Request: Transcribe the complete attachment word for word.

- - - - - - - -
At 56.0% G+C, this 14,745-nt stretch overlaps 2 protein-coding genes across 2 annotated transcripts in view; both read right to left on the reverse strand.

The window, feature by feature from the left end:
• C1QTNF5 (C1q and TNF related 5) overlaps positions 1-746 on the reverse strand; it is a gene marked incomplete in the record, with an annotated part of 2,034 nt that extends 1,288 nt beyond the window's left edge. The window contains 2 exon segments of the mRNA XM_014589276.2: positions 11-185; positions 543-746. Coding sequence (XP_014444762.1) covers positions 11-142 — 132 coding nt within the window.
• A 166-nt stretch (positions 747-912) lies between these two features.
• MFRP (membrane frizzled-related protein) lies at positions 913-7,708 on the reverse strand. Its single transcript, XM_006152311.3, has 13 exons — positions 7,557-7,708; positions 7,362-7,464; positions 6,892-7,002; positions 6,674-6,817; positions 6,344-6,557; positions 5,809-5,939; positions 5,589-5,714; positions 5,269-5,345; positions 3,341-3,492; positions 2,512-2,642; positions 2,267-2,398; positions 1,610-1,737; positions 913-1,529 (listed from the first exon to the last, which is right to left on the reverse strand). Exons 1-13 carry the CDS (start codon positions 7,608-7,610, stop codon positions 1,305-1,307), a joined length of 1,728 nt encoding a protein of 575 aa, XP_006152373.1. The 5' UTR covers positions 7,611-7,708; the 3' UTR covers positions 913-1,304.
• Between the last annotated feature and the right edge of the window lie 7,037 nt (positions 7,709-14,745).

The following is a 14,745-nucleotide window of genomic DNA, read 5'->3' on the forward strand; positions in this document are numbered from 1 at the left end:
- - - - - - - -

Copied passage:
At 56.0% G+C, this 14,745-nt stretch overlaps 2 protein-coding genes across 2 annotated transcripts in view; both read right to left on the reverse strand.

The window, feature by feature from the left end:
• C1QTNF5 (C1q and TNF related 5) overlaps positions 1-746 on the reverse strand; it is a gene marked incomplete in the record, with an annotated part of 2,034 nt that extends 1,288 nt beyond the window's left edge. The window contains 2 exon segments of the mRNA XM_014589276.2: positions 11-185; positions 543-746. Coding sequence (XP_014444762.1) covers positions 11-142 — 132 coding nt within the window.
• A 166-nt stretch (positions 747-912) lies between these two features.
• MFRP (membrane frizzled-related protein) lies at positions 913-7,708 on the reverse strand. Its single transcript, XM_006152311.3, has 13 exons — positions 7,557-7,708; positions 7,362-7,464; positions 6,892-7,002; positions 6,674-6,817; positions 6,344-6,557; positions 5,809-5,939; positions 5,589-5,714; positions 5,269-5,345; positions 3,341-3,492; positions 2,512-2,642; positions 2,267-2,398; positions 1,610-1,737; positions 913-1,529 (listed from the first exon to the last, which is right to left on the reverse strand). Exons 1-13 carry the CDS (start codon positions 7,608-7,610, stop codon positions 1,305-1,307), a joined length of 1,728 nt encoding a protein of 575 aa, XP_006152373.1. The 5' UTR covers positions 7,611-7,708; the 3' UTR covers positions 913-1,304.
• Between the last annotated feature and the right edge of the window lie 7,037 nt (positions 7,709-14,745).

The following is a 14,745-nucleotide window of genomic DNA, read 5'->3' on the forward strand; positions in this document are numbered from 1 at the left end: